Missouri, the state where I live, according to an Associated Press analysis, has increased its carbon dioxide emissions some 32% between 1990 and 2003, while the state's population grew no more than 13% by the A.P. reckoning. The primary reason seems to be the increasing use of coal as an energy source.
About half of America's electricity comes from burning coal at this point in time in the United States. It's "cheap" and plentiful. States also vary considerably in their greenhouse gas emissions, largely due to decisions to use coal an an energy source.
The state of Texas emits more CO2 than most countries do. On a per-person use, Wyoming, one of the least populous states, sends out more carbon dioxide than any other state in the U.S. Both of these states burn a lot of coal. Electricity is cheaper in these states than many others but of course pollution and greenhouse gases are not remotely interested in state boundaries and travel everywhere, including to those states that don't use coal an an energy source.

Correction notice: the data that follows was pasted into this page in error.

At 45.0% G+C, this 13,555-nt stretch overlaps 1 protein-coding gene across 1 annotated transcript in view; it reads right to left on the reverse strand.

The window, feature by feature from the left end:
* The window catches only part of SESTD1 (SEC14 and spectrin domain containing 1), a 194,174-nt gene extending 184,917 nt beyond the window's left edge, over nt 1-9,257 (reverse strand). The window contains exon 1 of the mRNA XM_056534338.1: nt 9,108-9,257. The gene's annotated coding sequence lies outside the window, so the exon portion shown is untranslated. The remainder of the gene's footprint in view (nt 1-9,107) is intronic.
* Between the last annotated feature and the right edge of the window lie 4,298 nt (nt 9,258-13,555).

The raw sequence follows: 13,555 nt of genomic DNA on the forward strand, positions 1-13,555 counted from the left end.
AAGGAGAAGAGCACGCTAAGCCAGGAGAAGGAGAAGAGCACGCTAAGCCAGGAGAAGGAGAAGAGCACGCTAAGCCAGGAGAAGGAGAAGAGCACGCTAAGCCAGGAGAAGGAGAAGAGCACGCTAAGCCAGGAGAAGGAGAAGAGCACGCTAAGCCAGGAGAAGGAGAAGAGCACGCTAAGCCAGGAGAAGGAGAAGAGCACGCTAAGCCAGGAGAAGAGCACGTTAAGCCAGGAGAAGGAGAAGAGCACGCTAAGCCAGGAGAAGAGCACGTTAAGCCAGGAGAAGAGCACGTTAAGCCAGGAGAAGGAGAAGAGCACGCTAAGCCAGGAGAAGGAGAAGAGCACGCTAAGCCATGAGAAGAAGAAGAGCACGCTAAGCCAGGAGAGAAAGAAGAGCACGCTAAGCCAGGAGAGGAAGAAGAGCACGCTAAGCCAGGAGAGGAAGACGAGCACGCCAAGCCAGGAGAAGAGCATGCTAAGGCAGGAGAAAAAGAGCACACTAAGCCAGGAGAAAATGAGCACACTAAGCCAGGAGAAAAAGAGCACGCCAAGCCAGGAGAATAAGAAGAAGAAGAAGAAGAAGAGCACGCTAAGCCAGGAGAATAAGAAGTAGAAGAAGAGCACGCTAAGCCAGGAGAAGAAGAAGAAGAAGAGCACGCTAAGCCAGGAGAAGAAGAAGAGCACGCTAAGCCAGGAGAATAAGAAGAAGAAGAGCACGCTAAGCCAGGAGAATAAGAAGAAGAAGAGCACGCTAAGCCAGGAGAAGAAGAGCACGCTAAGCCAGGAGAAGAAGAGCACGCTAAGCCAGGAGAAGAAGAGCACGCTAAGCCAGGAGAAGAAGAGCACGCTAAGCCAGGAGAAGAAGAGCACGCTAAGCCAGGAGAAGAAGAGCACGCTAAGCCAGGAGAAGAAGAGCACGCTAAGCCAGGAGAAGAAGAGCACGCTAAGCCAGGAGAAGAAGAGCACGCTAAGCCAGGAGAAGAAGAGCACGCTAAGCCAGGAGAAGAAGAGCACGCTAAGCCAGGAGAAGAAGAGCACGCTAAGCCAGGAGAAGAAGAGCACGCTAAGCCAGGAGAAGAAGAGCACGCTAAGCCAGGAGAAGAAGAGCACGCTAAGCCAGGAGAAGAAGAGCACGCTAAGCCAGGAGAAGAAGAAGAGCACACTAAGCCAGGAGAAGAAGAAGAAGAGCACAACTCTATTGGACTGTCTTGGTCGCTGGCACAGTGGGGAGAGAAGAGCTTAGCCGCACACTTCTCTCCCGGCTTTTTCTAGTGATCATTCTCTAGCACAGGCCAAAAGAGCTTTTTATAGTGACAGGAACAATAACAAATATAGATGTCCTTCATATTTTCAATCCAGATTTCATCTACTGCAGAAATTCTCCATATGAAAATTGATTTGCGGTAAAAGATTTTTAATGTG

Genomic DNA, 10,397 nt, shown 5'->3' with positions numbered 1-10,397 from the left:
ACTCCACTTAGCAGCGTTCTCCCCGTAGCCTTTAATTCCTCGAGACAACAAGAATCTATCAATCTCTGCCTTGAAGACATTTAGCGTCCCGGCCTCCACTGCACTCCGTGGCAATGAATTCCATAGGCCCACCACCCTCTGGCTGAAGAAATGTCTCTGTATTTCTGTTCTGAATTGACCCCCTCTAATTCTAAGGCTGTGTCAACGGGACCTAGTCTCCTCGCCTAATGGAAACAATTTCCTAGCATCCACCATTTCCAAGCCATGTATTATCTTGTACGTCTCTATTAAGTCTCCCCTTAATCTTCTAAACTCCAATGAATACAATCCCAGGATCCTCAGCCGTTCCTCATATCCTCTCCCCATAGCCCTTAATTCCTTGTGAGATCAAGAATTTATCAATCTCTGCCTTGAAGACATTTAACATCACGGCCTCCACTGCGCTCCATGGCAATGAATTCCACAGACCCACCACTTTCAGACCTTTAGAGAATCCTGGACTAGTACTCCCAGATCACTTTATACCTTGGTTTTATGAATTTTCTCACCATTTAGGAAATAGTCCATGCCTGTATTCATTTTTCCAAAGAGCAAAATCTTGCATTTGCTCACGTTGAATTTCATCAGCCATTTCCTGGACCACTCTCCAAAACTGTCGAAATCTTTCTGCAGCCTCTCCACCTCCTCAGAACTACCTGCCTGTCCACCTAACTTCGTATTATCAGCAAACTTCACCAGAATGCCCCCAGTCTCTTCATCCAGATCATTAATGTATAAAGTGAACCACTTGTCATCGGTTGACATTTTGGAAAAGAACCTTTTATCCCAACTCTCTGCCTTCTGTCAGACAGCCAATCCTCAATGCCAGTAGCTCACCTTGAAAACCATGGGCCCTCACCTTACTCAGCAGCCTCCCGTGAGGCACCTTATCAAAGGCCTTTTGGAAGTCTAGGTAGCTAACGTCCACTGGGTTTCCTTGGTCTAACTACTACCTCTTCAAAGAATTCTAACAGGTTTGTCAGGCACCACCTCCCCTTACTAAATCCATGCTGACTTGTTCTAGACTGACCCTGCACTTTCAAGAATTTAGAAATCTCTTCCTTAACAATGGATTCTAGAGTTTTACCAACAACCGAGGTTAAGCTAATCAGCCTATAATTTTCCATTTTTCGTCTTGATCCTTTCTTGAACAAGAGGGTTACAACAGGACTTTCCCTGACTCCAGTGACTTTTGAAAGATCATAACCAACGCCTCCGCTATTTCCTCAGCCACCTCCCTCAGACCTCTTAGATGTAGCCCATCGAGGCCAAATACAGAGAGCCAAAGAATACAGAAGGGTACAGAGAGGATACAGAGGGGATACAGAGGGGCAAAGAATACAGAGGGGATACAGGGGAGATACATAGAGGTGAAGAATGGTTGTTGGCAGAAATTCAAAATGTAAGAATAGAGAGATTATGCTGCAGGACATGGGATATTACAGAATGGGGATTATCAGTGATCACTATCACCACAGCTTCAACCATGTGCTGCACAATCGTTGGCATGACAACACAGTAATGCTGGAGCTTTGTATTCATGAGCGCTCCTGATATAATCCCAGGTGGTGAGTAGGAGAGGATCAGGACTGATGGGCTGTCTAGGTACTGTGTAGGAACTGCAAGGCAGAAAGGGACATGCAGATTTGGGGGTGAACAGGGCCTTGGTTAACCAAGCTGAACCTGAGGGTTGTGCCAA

Idaho, on a per person basis, emits the least amount of CO2. California, the most populous state, has decreased its CO2 emissions more than 10% from 1990 to 2003, and New York has lowered its CO2 levels. These states have either outlawed the burning of coal or have sought alternatives to reduce its impact.
There is no particular reason to think that the U.S. will develop national energy standards anytime soon or that the world will develop global standards to reduce greenhouse gases in the next several years. Perhaps if we decide to put a value on clean air, water and biodiversity we may have a chance to get beyond infantile "voluntary" mechanisms in the U.S. and belligerent "entitlement" from countries like China and India.
In the meantime turn the pressure up.